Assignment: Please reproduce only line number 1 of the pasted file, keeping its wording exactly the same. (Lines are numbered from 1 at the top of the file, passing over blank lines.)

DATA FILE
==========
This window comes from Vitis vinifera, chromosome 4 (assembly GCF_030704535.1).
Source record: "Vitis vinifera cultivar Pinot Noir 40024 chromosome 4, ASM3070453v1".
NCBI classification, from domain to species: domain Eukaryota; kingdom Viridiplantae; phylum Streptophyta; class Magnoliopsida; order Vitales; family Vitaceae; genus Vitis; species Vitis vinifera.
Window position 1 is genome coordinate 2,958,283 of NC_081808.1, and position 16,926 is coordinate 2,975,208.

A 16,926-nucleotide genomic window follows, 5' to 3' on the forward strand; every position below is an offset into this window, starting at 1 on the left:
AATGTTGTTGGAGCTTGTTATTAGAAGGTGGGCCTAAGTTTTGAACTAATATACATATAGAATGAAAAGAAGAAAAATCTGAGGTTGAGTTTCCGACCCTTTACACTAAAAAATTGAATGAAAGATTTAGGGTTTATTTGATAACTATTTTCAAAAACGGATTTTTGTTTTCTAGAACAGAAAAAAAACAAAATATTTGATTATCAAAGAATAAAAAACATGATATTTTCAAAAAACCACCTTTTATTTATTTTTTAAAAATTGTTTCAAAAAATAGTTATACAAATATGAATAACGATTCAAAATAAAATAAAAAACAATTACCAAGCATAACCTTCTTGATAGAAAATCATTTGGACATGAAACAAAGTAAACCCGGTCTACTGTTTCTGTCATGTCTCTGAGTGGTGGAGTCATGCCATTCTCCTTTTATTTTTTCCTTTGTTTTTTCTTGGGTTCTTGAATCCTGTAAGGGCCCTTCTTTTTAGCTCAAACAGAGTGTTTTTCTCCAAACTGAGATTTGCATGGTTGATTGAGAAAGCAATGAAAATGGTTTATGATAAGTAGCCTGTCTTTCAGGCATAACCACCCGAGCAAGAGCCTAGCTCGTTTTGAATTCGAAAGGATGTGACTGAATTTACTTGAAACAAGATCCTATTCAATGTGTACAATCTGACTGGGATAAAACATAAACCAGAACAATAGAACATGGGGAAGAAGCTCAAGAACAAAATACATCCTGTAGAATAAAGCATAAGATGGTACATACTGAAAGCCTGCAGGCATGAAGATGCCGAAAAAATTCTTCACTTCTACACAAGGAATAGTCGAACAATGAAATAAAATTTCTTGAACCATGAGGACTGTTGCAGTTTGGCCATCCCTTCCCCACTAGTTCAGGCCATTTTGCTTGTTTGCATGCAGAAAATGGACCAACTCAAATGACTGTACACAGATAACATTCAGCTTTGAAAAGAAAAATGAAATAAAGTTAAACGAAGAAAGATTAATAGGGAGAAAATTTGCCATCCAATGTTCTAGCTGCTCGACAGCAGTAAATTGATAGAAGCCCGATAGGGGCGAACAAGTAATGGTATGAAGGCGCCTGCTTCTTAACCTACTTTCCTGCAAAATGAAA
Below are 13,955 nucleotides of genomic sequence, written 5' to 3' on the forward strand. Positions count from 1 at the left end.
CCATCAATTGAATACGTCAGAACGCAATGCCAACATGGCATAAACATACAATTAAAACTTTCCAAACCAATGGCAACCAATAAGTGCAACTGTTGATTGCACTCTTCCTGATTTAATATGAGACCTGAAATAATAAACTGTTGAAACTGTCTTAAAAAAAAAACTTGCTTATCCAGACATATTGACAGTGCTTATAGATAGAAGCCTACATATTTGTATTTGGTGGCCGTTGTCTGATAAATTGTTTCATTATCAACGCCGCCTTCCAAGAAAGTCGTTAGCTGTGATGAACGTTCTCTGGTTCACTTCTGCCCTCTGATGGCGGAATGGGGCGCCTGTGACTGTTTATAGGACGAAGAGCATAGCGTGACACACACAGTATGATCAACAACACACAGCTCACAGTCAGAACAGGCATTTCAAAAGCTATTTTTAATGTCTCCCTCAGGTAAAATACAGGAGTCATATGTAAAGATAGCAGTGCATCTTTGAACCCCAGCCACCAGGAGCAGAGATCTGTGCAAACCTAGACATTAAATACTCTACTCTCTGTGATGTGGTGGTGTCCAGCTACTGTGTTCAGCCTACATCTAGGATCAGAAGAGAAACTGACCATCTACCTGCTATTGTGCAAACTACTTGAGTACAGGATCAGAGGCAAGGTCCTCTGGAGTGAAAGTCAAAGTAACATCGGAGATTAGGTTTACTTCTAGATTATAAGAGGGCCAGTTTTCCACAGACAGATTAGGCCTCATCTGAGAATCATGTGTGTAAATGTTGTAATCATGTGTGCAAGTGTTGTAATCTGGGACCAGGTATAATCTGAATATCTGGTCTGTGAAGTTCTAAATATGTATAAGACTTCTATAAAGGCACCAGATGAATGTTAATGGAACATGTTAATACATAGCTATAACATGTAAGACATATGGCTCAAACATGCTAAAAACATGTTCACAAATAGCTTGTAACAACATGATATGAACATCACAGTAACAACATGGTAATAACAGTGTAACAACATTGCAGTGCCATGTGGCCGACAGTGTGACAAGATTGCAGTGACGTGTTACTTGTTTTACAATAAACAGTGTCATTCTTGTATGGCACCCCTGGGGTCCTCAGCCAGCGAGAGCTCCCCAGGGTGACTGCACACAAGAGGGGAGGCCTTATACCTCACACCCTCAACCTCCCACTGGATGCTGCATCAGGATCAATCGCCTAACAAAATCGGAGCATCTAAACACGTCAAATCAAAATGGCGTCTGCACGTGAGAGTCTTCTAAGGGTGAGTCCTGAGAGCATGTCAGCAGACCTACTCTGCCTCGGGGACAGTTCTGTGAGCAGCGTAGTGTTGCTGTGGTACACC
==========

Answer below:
This window comes from Vitis vinifera, chromosome 4 (assembly GCF_030704535.1).